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Encampment

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I know I haven’t been around much lately, but most of June was a blur for me because of this place. Please enjoy a brief photographic essay on Girl Scout Outreach Day Camp. (Special shout out goes to Miss Sara Marksberry – my trusty side-kick through the somewhat rocky but always entertaining 2nd week!)

 

In the dining hall – one of the things I love about the camp is the advanced age of many of the structures. Makes me feel like I’m in The Parent Trap. (You know, the real one with Hayley Mills.)

 

One day for lunch we were served hot dogs. On hamburger buns. I understand that they are the same as a hot dog buns only in a different shape (like spaghetti and penne). But try explaining that with any success to a picky 6 year old who is already leery of the “burn marks” on the nicely grilled dog.

 

During our second week the camp ranger was setting this up for a group coming in the week after us. We had no idea that we owned such a thing. Now that the cat’s out of the bag, I think we might be requesting this next year. I think it would make an excellent home base for the directors :).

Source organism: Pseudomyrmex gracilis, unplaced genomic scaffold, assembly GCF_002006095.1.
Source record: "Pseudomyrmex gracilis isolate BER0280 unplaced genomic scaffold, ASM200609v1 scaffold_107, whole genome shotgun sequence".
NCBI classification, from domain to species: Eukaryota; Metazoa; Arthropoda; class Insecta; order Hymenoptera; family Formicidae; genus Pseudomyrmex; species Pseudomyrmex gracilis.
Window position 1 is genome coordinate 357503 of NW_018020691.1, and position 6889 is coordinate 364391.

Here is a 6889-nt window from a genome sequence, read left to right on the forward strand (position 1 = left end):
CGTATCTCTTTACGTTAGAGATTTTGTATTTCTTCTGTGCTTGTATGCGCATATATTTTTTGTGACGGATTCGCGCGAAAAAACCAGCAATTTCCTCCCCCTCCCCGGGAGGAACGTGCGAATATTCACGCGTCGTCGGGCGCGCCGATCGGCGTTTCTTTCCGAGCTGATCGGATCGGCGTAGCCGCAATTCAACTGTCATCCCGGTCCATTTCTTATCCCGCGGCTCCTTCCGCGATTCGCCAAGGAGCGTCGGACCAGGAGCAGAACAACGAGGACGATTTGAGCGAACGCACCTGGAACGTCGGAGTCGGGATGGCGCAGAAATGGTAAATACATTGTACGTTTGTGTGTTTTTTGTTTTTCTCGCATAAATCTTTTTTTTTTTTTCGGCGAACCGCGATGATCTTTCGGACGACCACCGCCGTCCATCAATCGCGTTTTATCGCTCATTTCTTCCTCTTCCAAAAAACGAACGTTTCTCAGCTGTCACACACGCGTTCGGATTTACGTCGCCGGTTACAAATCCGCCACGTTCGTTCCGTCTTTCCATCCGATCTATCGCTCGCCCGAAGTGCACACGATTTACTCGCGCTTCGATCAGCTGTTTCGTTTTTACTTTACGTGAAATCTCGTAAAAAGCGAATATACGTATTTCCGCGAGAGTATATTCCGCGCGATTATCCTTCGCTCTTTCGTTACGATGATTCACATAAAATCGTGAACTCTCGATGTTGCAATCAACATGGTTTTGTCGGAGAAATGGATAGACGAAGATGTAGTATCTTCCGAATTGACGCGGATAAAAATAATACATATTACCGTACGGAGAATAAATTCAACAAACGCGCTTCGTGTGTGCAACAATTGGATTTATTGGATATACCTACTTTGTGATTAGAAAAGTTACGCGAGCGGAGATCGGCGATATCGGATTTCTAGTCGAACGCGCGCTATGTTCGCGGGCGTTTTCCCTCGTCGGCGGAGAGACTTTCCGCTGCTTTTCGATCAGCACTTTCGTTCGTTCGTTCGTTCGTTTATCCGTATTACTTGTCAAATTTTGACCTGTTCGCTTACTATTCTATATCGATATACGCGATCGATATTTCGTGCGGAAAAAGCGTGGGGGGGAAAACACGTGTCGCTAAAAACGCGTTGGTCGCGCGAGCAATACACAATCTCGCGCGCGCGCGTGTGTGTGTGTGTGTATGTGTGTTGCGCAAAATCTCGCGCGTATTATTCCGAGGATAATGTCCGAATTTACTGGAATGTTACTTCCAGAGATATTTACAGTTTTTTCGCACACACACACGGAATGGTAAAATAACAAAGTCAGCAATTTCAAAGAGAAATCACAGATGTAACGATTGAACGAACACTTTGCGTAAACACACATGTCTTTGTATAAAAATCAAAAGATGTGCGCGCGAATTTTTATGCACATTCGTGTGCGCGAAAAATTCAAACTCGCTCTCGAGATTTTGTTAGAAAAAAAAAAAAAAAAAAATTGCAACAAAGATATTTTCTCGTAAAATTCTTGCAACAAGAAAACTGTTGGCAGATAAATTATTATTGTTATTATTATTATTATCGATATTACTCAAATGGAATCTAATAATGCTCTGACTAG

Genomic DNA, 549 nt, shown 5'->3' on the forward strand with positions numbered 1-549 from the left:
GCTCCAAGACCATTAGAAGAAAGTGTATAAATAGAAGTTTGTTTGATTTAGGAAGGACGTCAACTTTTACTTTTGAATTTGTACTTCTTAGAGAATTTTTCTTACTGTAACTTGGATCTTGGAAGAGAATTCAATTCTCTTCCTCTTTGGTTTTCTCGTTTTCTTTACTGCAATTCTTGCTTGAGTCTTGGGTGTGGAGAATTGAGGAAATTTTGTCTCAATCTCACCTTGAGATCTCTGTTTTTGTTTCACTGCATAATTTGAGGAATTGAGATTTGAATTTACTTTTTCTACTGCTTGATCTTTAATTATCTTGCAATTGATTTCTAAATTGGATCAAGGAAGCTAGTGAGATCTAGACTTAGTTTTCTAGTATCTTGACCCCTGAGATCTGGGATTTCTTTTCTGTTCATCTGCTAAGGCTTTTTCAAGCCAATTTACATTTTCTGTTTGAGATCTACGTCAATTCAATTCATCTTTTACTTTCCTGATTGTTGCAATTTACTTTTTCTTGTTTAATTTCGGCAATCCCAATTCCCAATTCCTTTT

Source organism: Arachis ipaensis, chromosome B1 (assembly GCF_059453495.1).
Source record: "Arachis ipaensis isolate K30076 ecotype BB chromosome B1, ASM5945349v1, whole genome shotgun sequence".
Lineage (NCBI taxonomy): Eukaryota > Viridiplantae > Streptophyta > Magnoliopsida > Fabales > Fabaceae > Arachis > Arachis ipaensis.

One thing at lunch that nearly everyone ate happily. I say nearly everyone because I don’t particularly like watermelon. (Please send your hate mail to KimKnowsSheIsUnamericanForDislikingWatermelonAndChocolate@yourmom.com)

 

Ahh- tie dye. The craft I have a love-hate relationship with. I run the tie dye station every year. And every year I HATE tie dye while I’m setting up the gallons of water that must be carried from the dining hall out to the picnic tables and mixing the endless bottles of dye which gets EVERYWHERE and soaking and wringing out hundreds of t-shirts in the soda ash solution that dries out my hands and comforting a panicked child who just got dye on her pants after she was REPEATEDLY warned not to walk around the table with the dye bottle in hand and finally convincing skeptical girls to WEAR GLOVES only to watch them take the gloves off when finished with their shirt and then dip their hands into the puddles of dye leftover on the tables because it “looked fun”. And then the next day I start to forget all of that and begin daydreaming about what dye designs I’ll use next year. And when next year rolls around I’ll sign up for the fun all over again.